Poets Share Their Favorite Sad, Celebratory, Nostalgic Poems in 140 Characters

Poets Share Their Favorite Sad, Celebratory, Nostalgic Poems in 140 Characters

Although April is National Poetry Month, March also has a stake in promoting the work of poets. For this purpose, UNESCO created  World Poetry Day on March 21. “In today’s world there are unfulfilled aesthetic needs,” the official site explains. “Poetry can meet this need if its social role of interpersonal communication is recognized and it continues to be the means of arousing and expressing awareness.”

Coincidentally, on the topic of interpersonal communication, March 21 was also the day the first ever tweet was fired off into the the tubes of the internet. Twitter, with its limit of 140 characters, is a perfect tool for poets, who are used to working within the economy of language. We’ve asked a few poets to “tweet” us about a poet, poem, or book of poetry that’s currently wrapping around their shiny pink brains.

Gina Abelkop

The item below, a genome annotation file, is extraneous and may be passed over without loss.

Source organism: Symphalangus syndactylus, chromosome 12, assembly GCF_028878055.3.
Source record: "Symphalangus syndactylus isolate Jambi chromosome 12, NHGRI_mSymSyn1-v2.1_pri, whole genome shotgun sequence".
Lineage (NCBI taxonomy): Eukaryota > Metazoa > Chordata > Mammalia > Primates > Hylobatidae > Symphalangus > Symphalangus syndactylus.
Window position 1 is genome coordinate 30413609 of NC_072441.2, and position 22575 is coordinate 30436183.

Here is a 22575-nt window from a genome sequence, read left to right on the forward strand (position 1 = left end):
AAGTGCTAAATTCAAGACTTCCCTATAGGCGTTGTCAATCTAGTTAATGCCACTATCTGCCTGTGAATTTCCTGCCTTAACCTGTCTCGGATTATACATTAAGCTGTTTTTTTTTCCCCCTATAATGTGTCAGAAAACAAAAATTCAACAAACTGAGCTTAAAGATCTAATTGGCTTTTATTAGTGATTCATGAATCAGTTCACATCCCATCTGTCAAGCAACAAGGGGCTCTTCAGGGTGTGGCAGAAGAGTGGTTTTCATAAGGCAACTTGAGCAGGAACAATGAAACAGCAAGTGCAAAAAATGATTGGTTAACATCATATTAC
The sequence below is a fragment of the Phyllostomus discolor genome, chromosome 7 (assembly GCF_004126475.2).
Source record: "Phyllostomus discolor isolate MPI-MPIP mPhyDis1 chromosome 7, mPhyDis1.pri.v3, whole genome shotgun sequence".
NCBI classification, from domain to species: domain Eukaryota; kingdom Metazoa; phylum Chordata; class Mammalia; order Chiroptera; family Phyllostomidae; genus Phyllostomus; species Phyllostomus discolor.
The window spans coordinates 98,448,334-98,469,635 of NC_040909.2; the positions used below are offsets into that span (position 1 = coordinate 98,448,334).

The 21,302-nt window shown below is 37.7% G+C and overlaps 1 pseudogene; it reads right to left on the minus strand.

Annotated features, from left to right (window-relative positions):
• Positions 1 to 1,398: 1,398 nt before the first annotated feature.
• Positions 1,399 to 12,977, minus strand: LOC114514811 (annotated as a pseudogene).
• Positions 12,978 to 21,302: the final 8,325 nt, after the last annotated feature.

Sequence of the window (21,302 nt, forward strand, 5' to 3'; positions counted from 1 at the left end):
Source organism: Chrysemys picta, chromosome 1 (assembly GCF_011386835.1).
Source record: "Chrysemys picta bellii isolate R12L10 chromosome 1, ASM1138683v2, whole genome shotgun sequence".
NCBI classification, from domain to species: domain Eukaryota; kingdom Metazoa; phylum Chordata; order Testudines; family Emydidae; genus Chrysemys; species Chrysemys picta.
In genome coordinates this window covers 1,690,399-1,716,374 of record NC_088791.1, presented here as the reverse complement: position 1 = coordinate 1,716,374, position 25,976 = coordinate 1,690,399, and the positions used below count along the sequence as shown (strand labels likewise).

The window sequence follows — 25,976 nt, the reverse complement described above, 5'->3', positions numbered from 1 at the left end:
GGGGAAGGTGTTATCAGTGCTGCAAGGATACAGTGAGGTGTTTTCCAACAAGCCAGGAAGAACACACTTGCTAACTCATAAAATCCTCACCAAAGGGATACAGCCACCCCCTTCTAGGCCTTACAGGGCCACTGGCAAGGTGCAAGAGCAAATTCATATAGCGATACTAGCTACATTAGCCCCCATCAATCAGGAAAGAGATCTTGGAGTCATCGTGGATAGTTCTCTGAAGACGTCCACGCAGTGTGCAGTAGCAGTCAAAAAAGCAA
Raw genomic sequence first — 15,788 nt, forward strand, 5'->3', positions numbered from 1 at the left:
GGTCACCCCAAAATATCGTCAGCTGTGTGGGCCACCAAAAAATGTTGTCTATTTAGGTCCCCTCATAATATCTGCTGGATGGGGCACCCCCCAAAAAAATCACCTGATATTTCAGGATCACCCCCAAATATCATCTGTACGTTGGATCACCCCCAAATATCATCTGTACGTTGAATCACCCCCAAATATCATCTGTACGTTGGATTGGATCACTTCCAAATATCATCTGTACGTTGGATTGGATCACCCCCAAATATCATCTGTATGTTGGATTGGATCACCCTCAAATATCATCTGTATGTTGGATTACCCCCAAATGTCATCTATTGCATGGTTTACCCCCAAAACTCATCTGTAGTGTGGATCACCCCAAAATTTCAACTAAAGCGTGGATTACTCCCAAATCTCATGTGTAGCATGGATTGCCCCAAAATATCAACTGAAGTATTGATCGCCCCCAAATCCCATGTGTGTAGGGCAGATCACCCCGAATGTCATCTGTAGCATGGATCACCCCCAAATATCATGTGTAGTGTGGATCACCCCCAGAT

Lucas de Lima’s “Wet Land” leaves you elbow deep in its bright hole of mourning, river sludge, and deep love, all wild form-shifting bodies.

Carrie Hunter (on Alice Notley’s Secret I D)
Who gets to be savior/usurping the mythology.The arks or orbs.Identity’s I. Identity’s eye. Io/Calliope to bee a witch. butnamesdon’tmatter.

Tim Jones-Yelvington
At present, @ carinafinn‘s  Lemonworld IS my world. Read it, y’all, get lost in the tutu! KABOOM!

Rauan Klassnik
Henri Michaux didn’t want to be circumscribed. He wasn’t. With fists & smarts.

Carrie Murphy
CORRECT ANIMAL by rebecca farivar: tiny, fierce poems that contain enough room for you to feel them, and for them to feel you.

Nicole Steinberg
Nostalgia, love & the immortality of youth. Steven Karl’s “Dork Swagger” will bring you back to a time when it was still punk rock to yearn.

Jordan Scott
Jordan Scott has worked as a designer and web manager for years, leading projects in web design, magazine layout, and print media. He has championed many organizations and artists through processes of brand growth. He is the editor of the Brooklyn-based literary magazine Moonshot, and writes under the name JD Scott. His publications include Night Errands (YellowJacket Press, 2012) and Funerals & Thrones (Birds of Lace, 2013).

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